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Rare Overnight Senate Session Sobering

LINDA WERTHEIMER, host:

Joining us now to continue our discussion about the debate and the politics surrounding it is NPR news analyst Juan Williams.

Good morning, Juan.

JUAN WILLIAMS: Good morning, Linda.

WERTHEIMER: What strikes you first about this overnight debate as it's unfolded?

WILLIAMS: Well, I guess the rarity of it. You know, it was 40 years ago that there was an all-night session, and then the Democrats were in the minority and fighting against having judges that they believed to be radically conservative put on the federal courts by the Republicans.

This debate feels to me more momentous, because it's about war. It's about, I guess it's 3,600 American troops now dead, and the $400 billion spent over the last five years on the war.

Through the night and early morning, what I saw was a very sober debate. There were few examples of cheap rhetoric about the other side being asleep or needing to wake up. At 1:00 a.m., Senator Tom Coburn of Oklahoma, a Republican, said if the all-night session was no stunt, but a necessary and important debate. And I thought he was right.

WERTHEIMER: This is basically about putting pressure on Republicans, especially those who have misgivings about the war but so far haven't voted against the president. The majority are still expected to stand with him. What did the Democrats think they get out of forcing the issue?

WILLIAMS: Well, I think - among Republican senators I spoke with over the last few days, several mentioned the appeals they've heard from Republican leader in the Senate Mitch McConnell of Kentucky. And McConnell has spoken of loyalty to the party which is under pressure because the war is so unpopular with the public. He's also emphasized letting the generals run the war and waiting to hear from General David Petraeus in September before deciding on the next step.

Now it is telling that the Republican senators appear less responsive to arguments coming from President Bush or loyalty to President Bush then they're need to stick together, given the unwavering support that they've given the war over the last five years. So the Democrats really want to force that point and make it apparent to the American public and to Democratic voters that they are forcing the Republicans on the spot here.

WERTHEIMER: There are 21 Republicans out on that floor now who are facing home state voters next year, and about half of them look pretty vulnerable. Some of them think they're goners if this war is still going a year from now. What is the White House doing to help these endangered incumbents feel confident enough to vote against this time table, to keep Republican senators from defecting?

WILLIAMS: Well, the key political message when the - from the White House is that the president is serious about looking at drawing down some troops, you know, in March '08. There will be reductions taking place in time eight months before the November '08 election to defuse the issue as a powerful drag on Republican political prospects. Over the last few days, Senator McConnell, the Republican leader in the Senate, has been telling fellow Republicans there's no question that this is a time for a change of course, but it's important that the change not weaken U.S. interests in the Middle East or get terrorists any encouragement by being able to claim defeat of the U.S. His principal appeal for patience is that change is coming, but don't let Democrats or polls force the change.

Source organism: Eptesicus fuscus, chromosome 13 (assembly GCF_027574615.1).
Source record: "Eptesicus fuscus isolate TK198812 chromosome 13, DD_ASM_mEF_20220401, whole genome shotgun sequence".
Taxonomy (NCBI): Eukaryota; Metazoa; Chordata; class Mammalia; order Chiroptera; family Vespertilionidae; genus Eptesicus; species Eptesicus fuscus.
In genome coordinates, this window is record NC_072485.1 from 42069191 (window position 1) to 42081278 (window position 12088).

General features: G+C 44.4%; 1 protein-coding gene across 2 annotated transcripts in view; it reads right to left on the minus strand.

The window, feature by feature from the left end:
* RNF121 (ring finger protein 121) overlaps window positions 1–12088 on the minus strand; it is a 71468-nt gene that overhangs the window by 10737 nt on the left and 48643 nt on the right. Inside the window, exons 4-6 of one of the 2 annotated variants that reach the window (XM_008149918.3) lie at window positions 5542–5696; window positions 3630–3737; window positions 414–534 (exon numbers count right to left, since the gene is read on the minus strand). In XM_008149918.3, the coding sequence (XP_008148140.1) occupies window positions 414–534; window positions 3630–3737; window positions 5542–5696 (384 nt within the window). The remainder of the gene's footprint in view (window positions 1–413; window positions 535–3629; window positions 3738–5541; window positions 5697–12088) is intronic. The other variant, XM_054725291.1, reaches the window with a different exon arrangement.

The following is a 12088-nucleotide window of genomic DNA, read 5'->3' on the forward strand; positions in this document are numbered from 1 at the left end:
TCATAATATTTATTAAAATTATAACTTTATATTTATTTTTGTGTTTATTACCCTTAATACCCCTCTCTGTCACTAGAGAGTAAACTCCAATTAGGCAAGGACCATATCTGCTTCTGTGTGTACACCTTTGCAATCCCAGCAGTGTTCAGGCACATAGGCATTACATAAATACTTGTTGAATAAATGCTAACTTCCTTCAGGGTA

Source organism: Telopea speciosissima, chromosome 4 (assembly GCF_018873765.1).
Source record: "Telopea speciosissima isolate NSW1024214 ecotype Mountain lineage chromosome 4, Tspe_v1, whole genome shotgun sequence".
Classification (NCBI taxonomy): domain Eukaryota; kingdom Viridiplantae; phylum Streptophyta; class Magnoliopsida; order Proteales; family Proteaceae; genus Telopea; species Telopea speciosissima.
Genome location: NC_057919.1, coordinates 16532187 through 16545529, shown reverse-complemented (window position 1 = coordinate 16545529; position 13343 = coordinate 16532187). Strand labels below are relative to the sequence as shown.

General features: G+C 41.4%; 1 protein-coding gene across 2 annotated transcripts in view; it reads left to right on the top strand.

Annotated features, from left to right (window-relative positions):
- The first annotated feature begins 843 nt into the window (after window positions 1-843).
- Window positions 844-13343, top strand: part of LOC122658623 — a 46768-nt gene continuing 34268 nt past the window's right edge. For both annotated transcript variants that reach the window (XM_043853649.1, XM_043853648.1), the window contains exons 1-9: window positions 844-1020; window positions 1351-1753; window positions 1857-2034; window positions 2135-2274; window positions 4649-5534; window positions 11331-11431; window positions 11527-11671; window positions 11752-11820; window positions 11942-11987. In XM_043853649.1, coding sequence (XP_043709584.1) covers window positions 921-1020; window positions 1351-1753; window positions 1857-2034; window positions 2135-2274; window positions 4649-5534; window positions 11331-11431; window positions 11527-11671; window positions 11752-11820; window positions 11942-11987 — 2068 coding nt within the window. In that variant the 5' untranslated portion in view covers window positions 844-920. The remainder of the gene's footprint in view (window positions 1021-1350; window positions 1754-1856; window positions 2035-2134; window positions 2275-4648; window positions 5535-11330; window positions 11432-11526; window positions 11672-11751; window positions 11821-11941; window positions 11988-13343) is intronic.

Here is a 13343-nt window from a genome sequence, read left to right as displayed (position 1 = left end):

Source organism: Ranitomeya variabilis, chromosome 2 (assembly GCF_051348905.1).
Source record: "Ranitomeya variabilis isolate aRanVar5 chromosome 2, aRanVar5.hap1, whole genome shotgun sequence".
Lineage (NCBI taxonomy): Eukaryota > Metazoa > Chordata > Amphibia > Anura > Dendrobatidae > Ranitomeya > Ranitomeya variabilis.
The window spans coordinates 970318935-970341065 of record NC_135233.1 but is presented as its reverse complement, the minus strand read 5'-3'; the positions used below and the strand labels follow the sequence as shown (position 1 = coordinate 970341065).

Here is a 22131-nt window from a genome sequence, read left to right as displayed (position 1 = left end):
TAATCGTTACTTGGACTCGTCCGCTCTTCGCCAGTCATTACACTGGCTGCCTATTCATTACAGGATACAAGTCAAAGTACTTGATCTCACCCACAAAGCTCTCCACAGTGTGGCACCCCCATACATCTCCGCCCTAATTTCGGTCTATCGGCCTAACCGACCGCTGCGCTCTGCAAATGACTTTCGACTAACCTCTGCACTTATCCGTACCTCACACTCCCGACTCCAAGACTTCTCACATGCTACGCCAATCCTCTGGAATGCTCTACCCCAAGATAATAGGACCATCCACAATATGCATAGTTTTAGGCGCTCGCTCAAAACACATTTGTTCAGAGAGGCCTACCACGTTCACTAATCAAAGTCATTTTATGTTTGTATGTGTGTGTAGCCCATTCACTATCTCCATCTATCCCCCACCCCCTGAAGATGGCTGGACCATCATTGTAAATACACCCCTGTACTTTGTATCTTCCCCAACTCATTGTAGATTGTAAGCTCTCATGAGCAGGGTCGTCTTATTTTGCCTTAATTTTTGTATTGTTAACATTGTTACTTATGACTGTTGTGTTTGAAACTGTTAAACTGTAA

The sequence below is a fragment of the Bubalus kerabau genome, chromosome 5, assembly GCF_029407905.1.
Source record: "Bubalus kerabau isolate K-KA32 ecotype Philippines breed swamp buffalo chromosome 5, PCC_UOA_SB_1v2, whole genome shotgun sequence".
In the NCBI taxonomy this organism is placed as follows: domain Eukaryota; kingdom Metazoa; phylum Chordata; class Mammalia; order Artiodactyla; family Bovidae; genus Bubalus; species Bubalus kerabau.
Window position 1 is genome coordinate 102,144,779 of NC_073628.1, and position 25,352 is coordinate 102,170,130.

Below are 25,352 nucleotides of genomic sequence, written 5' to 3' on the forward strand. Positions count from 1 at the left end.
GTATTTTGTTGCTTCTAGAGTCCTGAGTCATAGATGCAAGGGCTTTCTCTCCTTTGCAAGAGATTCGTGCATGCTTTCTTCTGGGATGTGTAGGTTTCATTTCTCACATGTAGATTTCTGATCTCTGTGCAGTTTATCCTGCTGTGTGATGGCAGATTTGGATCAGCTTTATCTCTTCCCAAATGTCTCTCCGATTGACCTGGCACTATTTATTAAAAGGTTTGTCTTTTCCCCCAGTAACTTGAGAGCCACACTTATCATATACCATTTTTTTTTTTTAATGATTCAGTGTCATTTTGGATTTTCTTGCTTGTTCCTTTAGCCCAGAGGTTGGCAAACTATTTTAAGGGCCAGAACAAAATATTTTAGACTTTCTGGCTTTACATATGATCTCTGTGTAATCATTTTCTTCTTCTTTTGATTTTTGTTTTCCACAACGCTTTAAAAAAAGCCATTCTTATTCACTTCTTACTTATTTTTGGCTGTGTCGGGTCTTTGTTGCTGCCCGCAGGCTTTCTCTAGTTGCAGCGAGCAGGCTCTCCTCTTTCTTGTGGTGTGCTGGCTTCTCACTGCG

WERTHEIMER: Juan, you've been following this debate over Iraq for years now, back to the original votes on authorizing force on the fall of 2002 - that was nearly six years ago. The debate has changed dramatically in that time. Is there anything about this latest edition of the debate that surprises you?

WILLIAMS: Linda, you know, after 9/11, the public and the Senate gave tremendous support to President Bush to defeat the specter of terrorism, the reality of terrorism. There was little debate over giving him authority to go to war, if you'll recall, over the enactment of the Patriot Act. Now the president is isolated. Newsweek Magazine had a - nearly 70 percent of Americans disapproving of his handling of the war in Iraq.

You have the Senate and the House change hands now largely over discontent with Iraq war. And now there's a split among party lines over the next step in dealing with Iraq. The sense of common destiny, Americans coming together to face danger now seems quaint, as if there was another era in history. It's a surprise to me how quickly and sharply the country's fractured over this.

WERTHEIMER: NPR News analyst Juan Williams. Thanks very much.

WILLIAMS: You're welcome, Linda. Transcript provided by NPR, Copyright NPR.

NPR transcripts are created on a rush deadline by an NPR contractor. This text may not be in its final form and may be updated or revised in the future. Accuracy and availability may vary. The authoritative record of NPR’s programming is the audio record.

As NPR's senior national correspondent, Linda Wertheimer travels the country and the globe for NPR News, bringing her unique insights and wealth of experience to bear on the day's top news stories.
Juan Williams
Juan Williams, one of America's leading journalists, is a news analyst, appearing regularly on NPR's Morning Edition. Knowledgeable and charismatic, Williams brings insight and depth — hallmarks of NPR programs — to a wide spectrum of issues and ideas.